Disagreements, Flag On Display Lead To Lawsuit

Pictured is resident Todd Schilling’s property at 11878 Hanover Road taken from the road, where anyone driving by can plainly see swastika flags on display. Submitted photo

HANOVER – A lawsuit over an offensive flag on display at an address on Hanover Road remains ongoing as the case prepares to head to court. The lawsuit stems from a series of disagreements between two neighbors, all of whom show no signs of letting up, and culminating into the pathetic marvel it is today.

The origin of the lawsuit goes back to a Feb. 27 Nydailyrecord.com article, where Rochester-based attorney Jeffrey Wicks was listed to be representing area resident Catherine M. Kaicher, who claims Todd Schilling’s Nazi flags have caused her “severe psychological distress.”

The reasoning for the lawsuit based on the official complaint, provided to the OBSERVER in an email by Wicks, states that “As a result of the defendant’s action, Ms. Kaicher has suffered severe psychological distress, trauma, nervousness and anxiety,” the suit claims.

The seven-page complaint also goes into detail as to why the swastika itself is an offensive image.

“The swastika continues to be the symbol of modern Nazi hate groups in the United States,” according to the complaint. “Such groups continue to organize and strike shock, horror and fear of violence into the hearts and minds of ordinary citizens.”

The OBSERVER spoke with Wicks via a phone call, and inquired about the current situation of the court case. “We were served an answer, there were various demands, typical litigation,” Wicks stated. “Nothing earth-shaking.”

From there, Wicks offered the OBSERVER a copy of the official complaint and insisted that the OBSERVER not contact Kaicher for further comment.

The OBSERVER contacted Schilling for comment, who recalled the events leading up to getting served the lawsuit. “Now what happened was, I think it was Feb. 27, I got a call from one of the Rochester papers,” Schilling said. “They tipped me off a week before I was actually served. As far as the court dates go, I was served on March 7 I believe.”

Schilling was quick to share his thoughts on the case, before going into a more lengthy recalling of the events thus far through his perspective. “As far as my stuff goes, it’s First Amendment, it’s pretty cut and dry,” he stated. “The Martins and I are also fighting over some land on the other side. He’s trying to claim all the land, which he has no claim for.”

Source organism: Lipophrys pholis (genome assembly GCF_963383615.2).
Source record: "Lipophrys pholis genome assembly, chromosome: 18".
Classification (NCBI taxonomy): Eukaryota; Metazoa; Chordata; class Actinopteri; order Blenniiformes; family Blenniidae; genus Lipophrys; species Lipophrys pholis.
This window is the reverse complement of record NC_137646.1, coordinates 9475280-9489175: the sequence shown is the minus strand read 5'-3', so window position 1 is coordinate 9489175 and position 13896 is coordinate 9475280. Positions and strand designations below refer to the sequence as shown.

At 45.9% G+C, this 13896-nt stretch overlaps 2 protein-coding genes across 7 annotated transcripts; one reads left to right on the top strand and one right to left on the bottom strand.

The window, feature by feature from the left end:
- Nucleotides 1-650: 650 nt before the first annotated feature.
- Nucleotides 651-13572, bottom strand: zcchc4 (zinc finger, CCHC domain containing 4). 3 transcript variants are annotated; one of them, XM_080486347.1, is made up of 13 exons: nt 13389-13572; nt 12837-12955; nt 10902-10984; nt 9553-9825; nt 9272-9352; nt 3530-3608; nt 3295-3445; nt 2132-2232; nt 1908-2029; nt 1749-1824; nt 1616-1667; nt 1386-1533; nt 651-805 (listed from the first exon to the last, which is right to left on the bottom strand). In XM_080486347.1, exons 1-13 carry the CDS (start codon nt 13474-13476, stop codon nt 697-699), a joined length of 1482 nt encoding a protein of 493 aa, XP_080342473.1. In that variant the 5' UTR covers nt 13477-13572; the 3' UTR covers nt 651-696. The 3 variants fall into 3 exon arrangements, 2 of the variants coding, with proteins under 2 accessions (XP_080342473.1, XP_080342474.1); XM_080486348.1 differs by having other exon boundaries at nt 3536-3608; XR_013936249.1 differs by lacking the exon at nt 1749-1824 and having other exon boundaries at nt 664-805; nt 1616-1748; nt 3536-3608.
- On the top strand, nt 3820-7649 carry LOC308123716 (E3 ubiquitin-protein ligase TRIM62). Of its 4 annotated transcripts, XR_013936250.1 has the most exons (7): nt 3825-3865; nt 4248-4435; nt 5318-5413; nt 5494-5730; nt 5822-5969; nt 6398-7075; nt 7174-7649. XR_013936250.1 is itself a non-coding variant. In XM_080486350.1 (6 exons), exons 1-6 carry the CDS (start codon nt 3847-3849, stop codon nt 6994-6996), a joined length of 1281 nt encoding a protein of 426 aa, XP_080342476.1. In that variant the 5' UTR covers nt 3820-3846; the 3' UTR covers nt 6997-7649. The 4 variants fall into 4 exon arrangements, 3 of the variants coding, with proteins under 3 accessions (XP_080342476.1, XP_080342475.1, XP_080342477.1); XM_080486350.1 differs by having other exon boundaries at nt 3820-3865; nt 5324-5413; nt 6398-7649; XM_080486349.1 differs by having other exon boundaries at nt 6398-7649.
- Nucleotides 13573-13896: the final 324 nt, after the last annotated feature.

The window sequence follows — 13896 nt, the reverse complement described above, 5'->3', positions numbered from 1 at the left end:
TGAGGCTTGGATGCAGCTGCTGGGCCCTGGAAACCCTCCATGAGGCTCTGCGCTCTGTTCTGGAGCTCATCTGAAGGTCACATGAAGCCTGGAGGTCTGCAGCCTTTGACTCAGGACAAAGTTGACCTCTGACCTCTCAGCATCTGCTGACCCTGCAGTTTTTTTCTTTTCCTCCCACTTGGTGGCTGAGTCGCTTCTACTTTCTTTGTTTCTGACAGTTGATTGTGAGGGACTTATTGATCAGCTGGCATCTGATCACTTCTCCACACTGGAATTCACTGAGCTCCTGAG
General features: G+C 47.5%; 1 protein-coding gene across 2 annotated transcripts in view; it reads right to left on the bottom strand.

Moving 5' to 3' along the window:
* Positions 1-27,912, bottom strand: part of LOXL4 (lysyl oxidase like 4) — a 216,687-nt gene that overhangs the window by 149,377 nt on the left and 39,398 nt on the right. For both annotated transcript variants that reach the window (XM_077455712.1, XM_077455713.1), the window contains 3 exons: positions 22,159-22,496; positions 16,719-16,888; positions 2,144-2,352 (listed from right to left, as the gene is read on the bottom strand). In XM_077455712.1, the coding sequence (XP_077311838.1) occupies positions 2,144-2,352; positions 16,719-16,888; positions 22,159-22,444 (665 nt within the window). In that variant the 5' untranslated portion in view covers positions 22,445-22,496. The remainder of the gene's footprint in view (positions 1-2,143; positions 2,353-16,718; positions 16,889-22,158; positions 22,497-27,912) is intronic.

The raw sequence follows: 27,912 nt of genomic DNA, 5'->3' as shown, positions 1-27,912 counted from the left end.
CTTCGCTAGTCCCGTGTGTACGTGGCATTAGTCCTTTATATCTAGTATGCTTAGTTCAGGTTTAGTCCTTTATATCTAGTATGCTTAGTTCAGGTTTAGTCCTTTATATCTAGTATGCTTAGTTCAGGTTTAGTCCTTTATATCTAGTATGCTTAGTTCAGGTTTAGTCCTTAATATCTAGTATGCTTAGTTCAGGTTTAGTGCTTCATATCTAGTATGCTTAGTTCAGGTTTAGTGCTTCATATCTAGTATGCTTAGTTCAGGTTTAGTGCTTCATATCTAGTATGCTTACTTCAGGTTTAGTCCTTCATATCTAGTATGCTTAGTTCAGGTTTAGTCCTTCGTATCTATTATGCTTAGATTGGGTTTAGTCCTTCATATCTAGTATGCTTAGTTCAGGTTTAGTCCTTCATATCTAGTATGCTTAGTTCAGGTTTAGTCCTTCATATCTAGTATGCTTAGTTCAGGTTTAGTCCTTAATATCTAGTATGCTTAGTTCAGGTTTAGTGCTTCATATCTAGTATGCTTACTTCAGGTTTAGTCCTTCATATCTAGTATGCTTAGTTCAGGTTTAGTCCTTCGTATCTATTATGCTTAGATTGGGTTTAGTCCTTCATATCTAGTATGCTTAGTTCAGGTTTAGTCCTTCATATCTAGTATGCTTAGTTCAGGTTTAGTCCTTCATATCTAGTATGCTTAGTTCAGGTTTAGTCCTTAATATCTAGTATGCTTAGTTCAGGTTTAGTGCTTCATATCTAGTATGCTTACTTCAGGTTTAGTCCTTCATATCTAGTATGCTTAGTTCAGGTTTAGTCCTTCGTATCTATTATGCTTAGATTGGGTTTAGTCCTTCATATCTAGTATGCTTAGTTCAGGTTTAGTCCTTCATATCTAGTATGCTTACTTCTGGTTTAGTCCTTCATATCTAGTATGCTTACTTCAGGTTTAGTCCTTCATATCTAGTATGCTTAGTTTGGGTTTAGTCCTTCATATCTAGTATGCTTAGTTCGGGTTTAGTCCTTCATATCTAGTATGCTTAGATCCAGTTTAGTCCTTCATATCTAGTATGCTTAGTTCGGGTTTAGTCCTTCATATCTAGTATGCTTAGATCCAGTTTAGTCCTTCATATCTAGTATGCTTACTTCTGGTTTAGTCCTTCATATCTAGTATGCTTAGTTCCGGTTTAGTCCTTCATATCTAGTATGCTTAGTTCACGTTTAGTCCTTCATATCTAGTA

The Martins, the family involved in the initial dispute and featured on several local news reports, continue to endure the Schillings on a daily basis and vice versa. The story of what started the disagreement between neighbors, the Martins’ chickens, remains a contentious point for either side and a clear-cut case of he said, she said, guarded by heavy rhetoric, neither refusing to be wrong and no real plot in the sad short story it has become.

A previous article in the OBSERVER reported that there was a video camera facing the Martins’ daughter’s bedroom. Schilling, and the article “Lawsuit filed over Nazi flag display in Western New York” from WGRZ, both say the camera was a fake.

“They (the Martins) got chickens and they’re totally not contained,” Schilling said. “The house back is totally fenced in. What was happening was, the chickens were flying into the yard. I asked them three times over the course of a year and a half. We’ve been here 27 years and we get along with all the other neighbors fine. Dogs are just going to pursue the chickens, its what they do. They (the Martins) wouldn’t clip the wings, which is a very easy thing to do. They’re contained, but they’re very close to the property line.”

When asked about litigation, Schilling said, “I’ve retained Paul Cambria, I was referred to him, they’re handling it, there’s two: Justin Kinnear and Cambria … Cambria is filing for dismissal, I was hoping it would go to trial, because Mr. Wicks is going to come down all the way from Rochester and make a fool of himself going for a frivolous lawsuit as an established lawyer.”

Schilling was also asked about recent police activity at his house. “They’ve (the police) been here for visits, there’s been four total,” Schilling said. “That was April 9, the reason the cops came down is because I was picking at the surveying flags at the end of my driveway. Now Martin is saying my driveway is on his land and he put stakes in there.”

The stakes haven’t been the only recent activity in the hate-fest between neighbors, according to Schilling. “He (Martin) cut my cameras up by the flag that watch the fence,” Schilling also claims, even going as far to add. “He’s clearly seen cutting my camera wire. … Somebody down there at the station is protecting him.”

Should the case move forward, both sides appear prepared for a long and lengthy debate.